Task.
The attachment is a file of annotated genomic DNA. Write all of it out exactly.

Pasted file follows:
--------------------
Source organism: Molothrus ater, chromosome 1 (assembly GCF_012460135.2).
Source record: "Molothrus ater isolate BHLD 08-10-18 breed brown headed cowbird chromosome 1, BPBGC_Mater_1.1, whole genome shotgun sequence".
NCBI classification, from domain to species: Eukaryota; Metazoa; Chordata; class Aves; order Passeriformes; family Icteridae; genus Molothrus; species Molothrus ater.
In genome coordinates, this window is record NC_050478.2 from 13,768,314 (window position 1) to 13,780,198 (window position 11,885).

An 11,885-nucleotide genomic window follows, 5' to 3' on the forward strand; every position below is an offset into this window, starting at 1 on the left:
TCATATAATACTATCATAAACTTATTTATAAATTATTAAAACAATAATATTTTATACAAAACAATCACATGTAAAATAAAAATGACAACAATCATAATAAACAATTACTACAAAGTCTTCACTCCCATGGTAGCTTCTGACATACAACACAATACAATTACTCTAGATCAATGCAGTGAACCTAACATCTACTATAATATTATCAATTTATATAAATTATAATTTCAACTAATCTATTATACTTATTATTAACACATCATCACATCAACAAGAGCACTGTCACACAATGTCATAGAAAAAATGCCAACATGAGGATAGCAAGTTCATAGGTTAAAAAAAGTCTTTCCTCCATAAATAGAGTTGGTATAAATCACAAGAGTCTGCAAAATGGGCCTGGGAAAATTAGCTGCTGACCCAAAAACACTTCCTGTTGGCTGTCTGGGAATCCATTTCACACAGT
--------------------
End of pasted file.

Source organism: Molothrus ater, chromosome 1 (assembly GCF_012460135.2).
Source record: "Molothrus ater isolate BHLD 08-10-18 breed brown headed cowbird chromosome 1, BPBGC_Mater_1.1, whole genome shotgun sequence".
NCBI classification, from domain to species: Eukaryota; Metazoa; Chordata; class Aves; order Passeriformes; family Icteridae; genus Molothrus; species Molothrus ater.
In genome coordinates, this window is record NC_050478.2 from 13,768,314 (window position 1) to 13,780,198 (window position 11,885).

An 11,885-nucleotide genomic window follows, 5' to 3' on the forward strand; every position below is an offset into this window, starting at 1 on the left:
TCATATAATACTATCATAAACTTATTTATAAATTATTAAAACAATAATATTTTATACAAAACAATCACATGTAAAATAAAAATGACAACAATCATAATAAACAATTACTACAAAGTCTTCACTCCCATGGTAGCTTCTGACATACAACACAATACAATTACTCTAGATCAATGCAGTGAACCTAACATCTACTATAATATTATCAATTTATATAAATTATAATTTCAACTAATCTATTATACTTATTATTAACACATCATCACATCAACAAGAGCACTGTCACACAATGTCATAGAAAAAATGCCAACATGAGGATAGCAAGTTCATAGGTTAAAAAAAGTCTTTCCTCCATAAATAGAGTTGGTATAAATCACAAGAGTCTGCAAAATGGGCCTGGGAAAATTAGCTGCTGACCCAAAAACACTTCCTGTTGGCTGTCTGGGAATCCATTTCACACAGT